Number of bottles needed for 5 gallons-
- (53) 12 oz bottles
- (40) 16 oz pint bottles
- (37) 500 ml bottles
- Bottles should be visually clean of sediment and clear
- Run through a dishwasher with the heat setting on; no soap or rinsing agents should be used.
- Or 30 minute chlorine bleach and water soak (one tablespoon bleach per gallon of water); bottles should be thoroughly rinsed 2 to 3 times in hot water to remove chlorine. Note- Chlorine bleach corrodes stainless and other metals.
- Or any commercial sanitizer such as Starsan.
- Bottle caps should also be sanitized. An option for bottles caps is to boil them, which is usually not an option for 53 bottles.
- Bottling bucket, racking wand, hose, bottling wand and everything touching beer should also be sanitized.
- 1/2-3/4 cup of corn sugar
- 1.2-1.5 cups of malt extract
- One of the above is mixed with 1-2 pints of boiling water and boiled for 5 minutes to kill germs and remove chlorine.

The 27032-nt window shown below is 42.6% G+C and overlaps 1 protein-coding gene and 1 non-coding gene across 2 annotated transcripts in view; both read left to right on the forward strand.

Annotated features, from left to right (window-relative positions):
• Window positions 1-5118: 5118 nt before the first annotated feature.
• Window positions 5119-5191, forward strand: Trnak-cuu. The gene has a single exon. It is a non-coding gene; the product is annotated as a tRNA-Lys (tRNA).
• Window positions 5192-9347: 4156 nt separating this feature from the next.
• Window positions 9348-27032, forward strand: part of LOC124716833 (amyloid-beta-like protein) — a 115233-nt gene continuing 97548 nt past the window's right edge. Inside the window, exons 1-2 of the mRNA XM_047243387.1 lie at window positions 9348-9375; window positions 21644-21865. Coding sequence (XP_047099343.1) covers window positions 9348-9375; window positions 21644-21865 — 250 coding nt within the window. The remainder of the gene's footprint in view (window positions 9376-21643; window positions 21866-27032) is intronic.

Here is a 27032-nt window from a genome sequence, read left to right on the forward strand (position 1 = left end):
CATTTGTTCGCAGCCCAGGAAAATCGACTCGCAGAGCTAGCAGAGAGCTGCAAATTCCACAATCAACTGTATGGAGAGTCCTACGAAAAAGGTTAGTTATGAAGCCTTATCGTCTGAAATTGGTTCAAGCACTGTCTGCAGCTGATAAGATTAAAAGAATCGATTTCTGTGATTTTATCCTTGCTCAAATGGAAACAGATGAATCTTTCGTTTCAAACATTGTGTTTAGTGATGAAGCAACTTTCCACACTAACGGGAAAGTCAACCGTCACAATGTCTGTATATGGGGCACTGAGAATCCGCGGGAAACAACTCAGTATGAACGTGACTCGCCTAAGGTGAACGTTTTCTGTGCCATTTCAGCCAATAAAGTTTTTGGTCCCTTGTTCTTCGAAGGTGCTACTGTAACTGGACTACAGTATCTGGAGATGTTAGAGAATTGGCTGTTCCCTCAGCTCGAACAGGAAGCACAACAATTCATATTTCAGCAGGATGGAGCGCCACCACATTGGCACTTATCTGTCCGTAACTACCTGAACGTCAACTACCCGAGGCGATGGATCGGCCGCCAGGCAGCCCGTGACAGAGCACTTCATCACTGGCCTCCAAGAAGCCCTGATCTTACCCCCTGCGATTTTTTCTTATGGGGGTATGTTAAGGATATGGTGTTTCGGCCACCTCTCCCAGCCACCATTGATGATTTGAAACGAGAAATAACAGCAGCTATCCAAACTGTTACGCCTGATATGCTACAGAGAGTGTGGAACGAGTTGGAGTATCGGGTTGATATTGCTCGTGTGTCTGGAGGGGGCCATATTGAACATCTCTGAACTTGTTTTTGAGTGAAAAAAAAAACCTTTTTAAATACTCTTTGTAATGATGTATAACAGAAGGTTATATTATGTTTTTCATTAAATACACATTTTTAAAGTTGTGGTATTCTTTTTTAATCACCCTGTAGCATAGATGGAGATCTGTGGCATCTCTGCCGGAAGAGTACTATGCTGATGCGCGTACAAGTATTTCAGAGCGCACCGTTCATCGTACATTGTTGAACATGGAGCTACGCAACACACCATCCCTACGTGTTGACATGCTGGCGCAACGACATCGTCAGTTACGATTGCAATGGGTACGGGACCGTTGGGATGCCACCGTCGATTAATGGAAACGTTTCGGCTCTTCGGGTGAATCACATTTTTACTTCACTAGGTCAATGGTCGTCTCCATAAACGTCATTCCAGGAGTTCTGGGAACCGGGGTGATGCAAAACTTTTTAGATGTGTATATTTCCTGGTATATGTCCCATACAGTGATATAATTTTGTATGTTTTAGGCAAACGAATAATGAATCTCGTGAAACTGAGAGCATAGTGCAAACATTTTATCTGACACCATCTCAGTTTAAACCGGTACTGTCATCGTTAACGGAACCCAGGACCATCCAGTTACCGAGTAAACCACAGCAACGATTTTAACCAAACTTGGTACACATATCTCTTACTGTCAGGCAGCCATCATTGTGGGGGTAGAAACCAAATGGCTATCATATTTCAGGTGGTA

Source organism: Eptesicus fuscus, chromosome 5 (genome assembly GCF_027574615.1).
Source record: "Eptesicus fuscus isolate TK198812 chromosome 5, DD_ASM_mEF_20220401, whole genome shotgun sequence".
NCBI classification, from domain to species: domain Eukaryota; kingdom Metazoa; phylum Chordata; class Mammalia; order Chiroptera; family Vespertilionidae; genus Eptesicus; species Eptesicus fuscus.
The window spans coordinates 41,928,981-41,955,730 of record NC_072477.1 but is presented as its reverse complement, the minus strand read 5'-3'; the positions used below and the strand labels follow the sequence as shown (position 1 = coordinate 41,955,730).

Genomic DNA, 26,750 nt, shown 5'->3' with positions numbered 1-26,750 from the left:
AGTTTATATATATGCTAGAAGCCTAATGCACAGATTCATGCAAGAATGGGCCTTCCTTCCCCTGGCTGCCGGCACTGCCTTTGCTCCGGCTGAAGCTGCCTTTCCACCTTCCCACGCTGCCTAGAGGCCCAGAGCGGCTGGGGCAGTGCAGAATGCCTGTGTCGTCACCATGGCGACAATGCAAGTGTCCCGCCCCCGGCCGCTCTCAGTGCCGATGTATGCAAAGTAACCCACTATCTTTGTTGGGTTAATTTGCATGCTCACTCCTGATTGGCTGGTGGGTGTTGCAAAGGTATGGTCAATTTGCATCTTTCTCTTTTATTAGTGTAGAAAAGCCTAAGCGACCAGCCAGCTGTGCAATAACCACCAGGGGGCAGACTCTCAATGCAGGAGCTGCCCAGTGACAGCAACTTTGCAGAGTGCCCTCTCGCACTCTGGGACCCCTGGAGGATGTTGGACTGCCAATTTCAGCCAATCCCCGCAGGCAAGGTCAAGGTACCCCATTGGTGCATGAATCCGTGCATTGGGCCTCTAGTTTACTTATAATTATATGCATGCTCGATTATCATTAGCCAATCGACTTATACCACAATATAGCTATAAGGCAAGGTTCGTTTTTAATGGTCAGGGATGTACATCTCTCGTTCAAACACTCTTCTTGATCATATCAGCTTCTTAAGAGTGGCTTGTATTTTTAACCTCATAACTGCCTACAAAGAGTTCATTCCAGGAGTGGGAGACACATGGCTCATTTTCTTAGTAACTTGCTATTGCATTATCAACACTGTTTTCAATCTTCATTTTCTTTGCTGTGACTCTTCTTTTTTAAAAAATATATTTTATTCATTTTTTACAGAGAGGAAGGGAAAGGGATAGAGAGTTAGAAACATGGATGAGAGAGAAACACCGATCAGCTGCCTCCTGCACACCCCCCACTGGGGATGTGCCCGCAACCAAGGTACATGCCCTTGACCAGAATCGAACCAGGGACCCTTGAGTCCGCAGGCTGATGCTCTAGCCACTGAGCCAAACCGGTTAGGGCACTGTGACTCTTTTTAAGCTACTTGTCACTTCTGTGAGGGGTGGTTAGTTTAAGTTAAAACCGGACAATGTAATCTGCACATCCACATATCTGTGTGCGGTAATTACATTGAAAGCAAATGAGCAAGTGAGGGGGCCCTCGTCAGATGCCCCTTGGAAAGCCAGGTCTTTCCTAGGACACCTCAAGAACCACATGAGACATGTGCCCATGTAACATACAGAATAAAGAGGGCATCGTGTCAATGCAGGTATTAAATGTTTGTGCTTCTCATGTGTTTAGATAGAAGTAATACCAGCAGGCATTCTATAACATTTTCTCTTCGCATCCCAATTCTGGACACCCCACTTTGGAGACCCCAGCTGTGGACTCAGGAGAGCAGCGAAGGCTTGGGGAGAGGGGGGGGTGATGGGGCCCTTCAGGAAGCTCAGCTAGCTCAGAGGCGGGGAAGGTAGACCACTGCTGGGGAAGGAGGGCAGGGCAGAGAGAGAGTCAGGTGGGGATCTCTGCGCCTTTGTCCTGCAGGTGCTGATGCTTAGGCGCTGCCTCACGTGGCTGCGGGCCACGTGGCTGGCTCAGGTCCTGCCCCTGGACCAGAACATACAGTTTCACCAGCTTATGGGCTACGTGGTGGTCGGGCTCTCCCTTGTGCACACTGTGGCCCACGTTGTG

- Unfermented wort, green beer, speise-
- The sugars from unfermented wort can be used to prime, roughly 1.5-2.5 quarts (the higher the OG, the less needed).
- The unfermented wort should be kept sealed and cold to prevent infection prior to use for priming.
- This method works better for cellar ales, since lagers usually go too cold for proper carbonation.
- This method can take longer to achieve carbonation
- Do not aerate or splash beer when transferring to bottling bucket to prevent oxidation.
- Gently but thoroughly mix priming solution into beer.
- Rest a cap on the bottle for a few minutes to burp air and fill the head space with CO2.
- Cap and move bottles to fermentation temperature area for a week to condition.
- It will take a couple of weeks for the CO2 to go into solution and carbonate the beer.